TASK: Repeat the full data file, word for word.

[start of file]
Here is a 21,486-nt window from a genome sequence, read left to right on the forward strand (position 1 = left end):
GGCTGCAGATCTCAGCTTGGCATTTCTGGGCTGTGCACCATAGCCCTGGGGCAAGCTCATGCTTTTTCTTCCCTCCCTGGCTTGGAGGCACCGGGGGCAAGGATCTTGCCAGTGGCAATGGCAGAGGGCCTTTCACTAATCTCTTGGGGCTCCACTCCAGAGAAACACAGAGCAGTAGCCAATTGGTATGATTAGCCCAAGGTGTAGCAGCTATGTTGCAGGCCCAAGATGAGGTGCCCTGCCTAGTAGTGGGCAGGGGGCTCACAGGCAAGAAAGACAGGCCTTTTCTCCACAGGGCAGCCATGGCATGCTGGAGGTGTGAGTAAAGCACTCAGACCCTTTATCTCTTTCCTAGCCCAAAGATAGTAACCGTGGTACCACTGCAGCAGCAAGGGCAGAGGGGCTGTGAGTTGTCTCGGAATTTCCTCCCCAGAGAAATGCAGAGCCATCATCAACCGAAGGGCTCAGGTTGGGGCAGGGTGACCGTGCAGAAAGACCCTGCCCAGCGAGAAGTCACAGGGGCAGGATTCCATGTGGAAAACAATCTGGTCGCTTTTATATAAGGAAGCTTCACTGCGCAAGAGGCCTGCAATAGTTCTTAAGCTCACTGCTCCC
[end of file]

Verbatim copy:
Here is a 21,486-nt window from a genome sequence, read left to right on the forward strand (position 1 = left end):
GGCTGCAGATCTCAGCTTGGCATTTCTGGGCTGTGCACCATAGCCCTGGGGCAAGCTCATGCTTTTTCTTCCCTCCCTGGCTTGGAGGCACCGGGGGCAAGGATCTTGCCAGTGGCAATGGCAGAGGGCCTTTCACTAATCTCTTGGGGCTCCACTCCAGAGAAACACAGAGCAGTAGCCAATTGGTATGATTAGCCCAAGGTGTAGCAGCTATGTTGCAGGCCCAAGATGAGGTGCCCTGCCTAGTAGTGGGCAGGGGGCTCACAGGCAAGAAAGACAGGCCTTTTCTCCACAGGGCAGCCATGGCATGCTGGAGGTGTGAGTAAAGCACTCAGACCCTTTATCTCTTTCCTAGCCCAAAGATAGTAACCGTGGTACCACTGCAGCAGCAAGGGCAGAGGGGCTGTGAGTTGTCTCGGAATTTCCTCCCCAGAGAAATGCAGAGCCATCATCAACCGAAGGGCTCAGGTTGGGGCAGGGTGACCGTGCAGAAAGACCCTGCCCAGCGAGAAGTCACAGGGGCAGGATTCCATGTGGAAAACAATCTGGTCGCTTTTATATAAGGAAGCTTCACTGCGCAAGAGGCCTGCAATAGTTCTTAAGCTCACTGCTCCC